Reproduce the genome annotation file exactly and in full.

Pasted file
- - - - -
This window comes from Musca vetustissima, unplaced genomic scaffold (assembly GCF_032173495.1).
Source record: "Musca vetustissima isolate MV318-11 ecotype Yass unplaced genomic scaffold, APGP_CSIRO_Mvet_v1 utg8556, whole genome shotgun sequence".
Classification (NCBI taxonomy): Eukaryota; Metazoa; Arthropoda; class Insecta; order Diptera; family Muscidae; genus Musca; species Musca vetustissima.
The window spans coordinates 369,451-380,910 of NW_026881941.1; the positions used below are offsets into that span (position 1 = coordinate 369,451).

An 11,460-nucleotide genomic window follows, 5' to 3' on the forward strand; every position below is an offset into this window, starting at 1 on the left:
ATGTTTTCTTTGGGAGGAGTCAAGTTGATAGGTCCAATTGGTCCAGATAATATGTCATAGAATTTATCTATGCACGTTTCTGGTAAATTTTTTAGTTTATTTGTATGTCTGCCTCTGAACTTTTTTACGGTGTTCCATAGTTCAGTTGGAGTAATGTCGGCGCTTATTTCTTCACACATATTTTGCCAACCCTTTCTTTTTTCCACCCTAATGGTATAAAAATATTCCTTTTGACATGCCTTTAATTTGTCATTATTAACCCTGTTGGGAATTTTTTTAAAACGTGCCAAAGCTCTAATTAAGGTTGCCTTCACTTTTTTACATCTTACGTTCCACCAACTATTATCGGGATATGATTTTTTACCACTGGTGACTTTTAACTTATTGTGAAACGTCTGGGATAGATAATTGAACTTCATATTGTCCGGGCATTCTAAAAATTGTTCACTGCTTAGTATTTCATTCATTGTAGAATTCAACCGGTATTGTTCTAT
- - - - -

This window comes from Musca vetustissima, unplaced genomic scaffold (assembly GCF_032173495.1).
Source record: "Musca vetustissima isolate MV318-11 ecotype Yass unplaced genomic scaffold, APGP_CSIRO_Mvet_v1 utg8556, whole genome shotgun sequence".
Classification (NCBI taxonomy): Eukaryota; Metazoa; Arthropoda; class Insecta; order Diptera; family Muscidae; genus Musca; species Musca vetustissima.
The window spans coordinates 369,451-380,910 of NW_026881941.1; the positions used below are offsets into that span (position 1 = coordinate 369,451).

An 11,460-nucleotide genomic window follows, 5' to 3' on the forward strand; every position below is an offset into this window, starting at 1 on the left:
ATGTTTTCTTTGGGAGGAGTCAAGTTGATAGGTCCAATTGGTCCAGATAATATGTCATAGAATTTATCTATGCACGTTTCTGGTAAATTTTTTAGTTTATTTGTATGTCTGCCTCTGAACTTTTTTACGGTGTTCCATAGTTCAGTTGGAGTAATGTCGGCGCTTATTTCTTCACACATATTTTGCCAACCCTTTCTTTTTTCCACCCTAATGGTATAAAAATATTCCTTTTGACATGCCTTTAATTTGTCATTATTAACCCTGTTGGGAATTTTTTTAAAACGTGCCAAAGCTCTAATTAAGGTTGCCTTCACTTTTTTACATCTTACGTTCCACCAACTATTATCGGGATATGATTTTTTACCACTGGTGACTTTTAACTTATTGTGAAACGTCTGGGATAGATAATTGAACTTCATATTGTCCGGGCATTCTAAAAATTGTTCACTGCTTAGTATTTCATTCATTGTAGAATTCAACCGGTATTGTTCTAT